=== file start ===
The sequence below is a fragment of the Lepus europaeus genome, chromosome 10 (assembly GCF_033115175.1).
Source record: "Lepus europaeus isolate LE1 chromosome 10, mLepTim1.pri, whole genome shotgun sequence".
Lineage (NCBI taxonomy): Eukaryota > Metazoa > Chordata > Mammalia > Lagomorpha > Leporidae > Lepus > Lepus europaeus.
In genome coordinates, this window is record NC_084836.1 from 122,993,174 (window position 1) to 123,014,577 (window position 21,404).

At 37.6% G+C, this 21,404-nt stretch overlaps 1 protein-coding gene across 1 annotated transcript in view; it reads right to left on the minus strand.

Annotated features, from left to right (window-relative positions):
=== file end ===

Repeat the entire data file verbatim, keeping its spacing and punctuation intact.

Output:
The sequence below is a fragment of the Lepus europaeus genome, chromosome 10 (assembly GCF_033115175.1).
Source record: "Lepus europaeus isolate LE1 chromosome 10, mLepTim1.pri, whole genome shotgun sequence".
Lineage (NCBI taxonomy): Eukaryota > Metazoa > Chordata > Mammalia > Lagomorpha > Leporidae > Lepus > Lepus europaeus.
In genome coordinates, this window is record NC_084836.1 from 122,993,174 (window position 1) to 123,014,577 (window position 21,404).

At 37.6% G+C, this 21,404-nt stretch overlaps 1 protein-coding gene across 1 annotated transcript in view; it reads right to left on the minus strand.

Annotated features, from left to right (window-relative positions):